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Controversial Texas abortion law goes back into effect : NPR


People take part in the Women’s March ATX rally, Oct. 2, at the Texas State Capitol in Austin. The march was a response to a Texas law that bans most abortions.

Stephen Spillman/AP


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Stephen Spillman/AP


People take part in the Women’s March ATX rally, Oct. 2, at the Texas State Capitol in Austin. The march was a response to a Texas law that bans most abortions.

Stephen Spillman/AP

The 5th U.S. Circuit Court of Appeals has struck down a lower federal court ruling that temporarily blocked Texas from enforcing its ban on abortions as early as six weeks into a pregnancy.

The Department of Justice now has until Oct. 12 to reply to the ruling, and the ban remains in effect until then.

Before a lower court intervened, Texas was allowed to keep its abortion law, Senate Bill 8, in effect for roughly five weeks. In that time, providers say they were forced to turn away hundreds of people seeking abortions.

Because most people don’t realize they are pregnant until after six weeks, the majority of people seeking abortions in Texas were unable to get the procedure. Texas’ law makes no exception for victims of rape or incest. The only exception to the ban was to save the life of the pregnant person in a medical crisis.

Aside from being one of the most restrictive abortion laws in the country, it was also uniquely designed to evade court action.

Instead of being enforced by state agencies, Texas lawmakers drafted the law to be enforced by private citizens. SB 8 allows anyone – including people who don’t live in Texas – to sue someone, who they believe provided an abortion after six weeks, for a minimum of $10,000 in damages. It also holds anyone liable who “aides or abets” someone who gets the procedure after the limit.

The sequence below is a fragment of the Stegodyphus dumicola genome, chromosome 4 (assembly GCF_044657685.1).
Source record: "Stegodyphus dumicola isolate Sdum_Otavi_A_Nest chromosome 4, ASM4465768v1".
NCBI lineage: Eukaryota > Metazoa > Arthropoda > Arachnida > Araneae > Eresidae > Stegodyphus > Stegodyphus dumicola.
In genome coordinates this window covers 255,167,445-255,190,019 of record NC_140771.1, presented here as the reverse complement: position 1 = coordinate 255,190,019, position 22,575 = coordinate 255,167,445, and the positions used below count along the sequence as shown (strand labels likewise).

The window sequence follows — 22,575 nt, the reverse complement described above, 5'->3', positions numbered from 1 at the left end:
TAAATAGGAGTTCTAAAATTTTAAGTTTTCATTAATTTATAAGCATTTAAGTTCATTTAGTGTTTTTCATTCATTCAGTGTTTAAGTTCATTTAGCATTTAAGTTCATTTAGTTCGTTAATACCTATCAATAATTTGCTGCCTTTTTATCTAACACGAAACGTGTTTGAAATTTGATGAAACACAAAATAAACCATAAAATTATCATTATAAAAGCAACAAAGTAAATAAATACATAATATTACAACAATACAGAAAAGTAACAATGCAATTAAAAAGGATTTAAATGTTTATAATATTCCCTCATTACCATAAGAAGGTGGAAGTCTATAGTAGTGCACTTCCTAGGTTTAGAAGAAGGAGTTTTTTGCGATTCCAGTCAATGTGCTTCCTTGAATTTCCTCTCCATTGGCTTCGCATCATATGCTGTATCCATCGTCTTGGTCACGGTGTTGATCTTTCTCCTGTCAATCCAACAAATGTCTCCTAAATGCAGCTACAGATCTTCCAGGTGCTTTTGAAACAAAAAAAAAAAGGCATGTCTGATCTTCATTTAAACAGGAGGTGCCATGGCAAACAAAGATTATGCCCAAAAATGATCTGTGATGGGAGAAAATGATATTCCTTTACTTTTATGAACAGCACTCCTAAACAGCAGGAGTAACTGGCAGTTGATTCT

Near-total shutdown of abortions

Out of fear of possible litigation, many providers had shut down all abortion services or have adhered to the strict limit. Amy Hagstrom Miller, the CEO and founder of Whole Woman’s Health, recently told reporters her staff had been living with the fear of being sued.

“These folks don’t have attorneys or funds to hire attorneys,” she said. “Many of our physicians have opted out of providing care while SB 8 is in effect – it being just too risky for them to do so.”

Abortion providers in Texas say a lower court ruling that temporarily blocked the law provided a short reprieve from SB 8 restrictions. Anticipating the federal appeals court would quickly overturn the lower court ruling, only a few clinics in the state expanded their abortion services past six weeks.

Abortion providers have said they are hoping they get more permanent relief from the U.S. Supreme Court.

The nation’s highest court was asked to intervene when the law was first going into effect, but justices declined. Since the law has been in effect, abortion providers have petitioned the Court, again. So far, the Court has not responded.

Abortion providers have said one of the longer-term concerns is what will happen to their clinics if the law continues to stay in effect. Hagstrom Miller said providers are facing serious financial strains as they turn away the majority of people seeking an abortion.

She said access to abortion in the state could be permanently altered if the law isn’t blocked as the legal challenges move through the courts.

“If clinics close because SB 8 is enforced long enough,” Hagstrom Miller said, “the damage will be done, even if it’s eventually struck down.”



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